Faced with the same set of choices on different occasions, most consumers choose the same thing again and again. Marketers rely on consumers’ preference consistency to conduct some of their most important activities, such as customer relationship management and new product development. And research has shown that people like to believe that they make consistent decisions.
If it is clear that consumers are consistent in their preferences, it is less clear what drives consistency and the decision-making process. The idea that decision making is driven primarily by conscious, cognitive mental processing — the rational man theory — has fast been ceding ground to the idea that people might make choices in ways that are less obviously rational. There’s even a growing body of social science research showing that, in many instances, thinking too much can deteriorate the quality of decisions.
Professor Leonard Lee worked with On Amir of the University of California, San Diego and Dan Ariely of Duke University to investigate what drives the consistency of consumer preference. In particular, the researchers theorized that consistency might be the result of an emotionally driven decision-making process.
Lee and his coresearchers adopted a concept from economics — transitivity — to measure preference consistency. A person who chooses a hot dog over a chili dog and a chili dog over a turkey burger should, according to the preference consistency paradigm, choose a hot dog over a turkey burger. “But if I chose a turkey burger over a hot dog, that means my choices are not that consistent. I have violated transitivity,” Lee explains.
To measure transitivity violations, Lee and his coresearchers showed subjects 10 different products in different pairings, repeating the choice sets several times. To evoke varying degrees of emotional processing and cognitive processing in subjects, the researchers presented the choices in different formats. For example, images elicit more emotional responses than words, so in one round subjects were shown choice sets in words while in another round they saw choice sets in images. Color photographs prompt a more emotional response than black and white photographs, so in some rounds choice sets were presented as color photos, while in other rounds choice sets were presented in black and white.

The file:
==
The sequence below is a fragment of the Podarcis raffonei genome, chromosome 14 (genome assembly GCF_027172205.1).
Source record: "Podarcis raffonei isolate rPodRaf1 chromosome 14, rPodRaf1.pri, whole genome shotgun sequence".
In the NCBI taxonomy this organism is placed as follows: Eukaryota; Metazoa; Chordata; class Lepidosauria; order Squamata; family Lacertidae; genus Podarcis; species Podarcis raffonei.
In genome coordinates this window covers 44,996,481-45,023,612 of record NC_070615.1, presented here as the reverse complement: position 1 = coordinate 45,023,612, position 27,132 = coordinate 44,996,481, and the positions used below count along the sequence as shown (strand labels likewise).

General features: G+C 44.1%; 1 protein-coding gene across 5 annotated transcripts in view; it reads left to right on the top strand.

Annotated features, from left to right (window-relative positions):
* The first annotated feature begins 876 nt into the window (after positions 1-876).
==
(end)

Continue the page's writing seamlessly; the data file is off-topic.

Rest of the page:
The researchers tracked how many times subjects violated transitivity in each choice set. When subjects chose from products presented in formats designed to provoke a more deliberative decision-making processes, they accumulated more transitivity violations: their choices were less consistent than when they chose from products presented in more emotionally evocative formats.
“You might think that carefully weighing pros and cons about a decision would lead to greater preference consistency. But we actually found the opposite,” Lee says. “Decisions we make based on our emotions and our gut are actually more consistent.”
For marketers, this means it might make more sense to use affective cues to elicit emotional processing in consumers, instead of merely listing all the features of a product, which could induce greater cognitive processing.
For consumers, the research implies that satisfaction might be linked to preference consistency — those things people choose consistently time and again are probably the things they will be most happy with. If that’s the case, consumers might want to put greater trust in how they feel to help guide their purchasing decisions and invest less time weighing pros and cons.
That emotions actually play a significant role in decision making, Lee cautions, should not be conflated with the idea that relying on emotions means that humans are somehow irrational. “Evolutionary psychology suggests that our emotional systems have evolved over millions of years to help us deal with important decisions in our lives effectively and efficiently,” he says. “That implies that our emotional system is functional and has a lot of value.”
Leonard Lee is assistant professor of marketing at Columbia Business School.
Leonard Lee was a Columbia Business School faculty member from 2006 to 2014.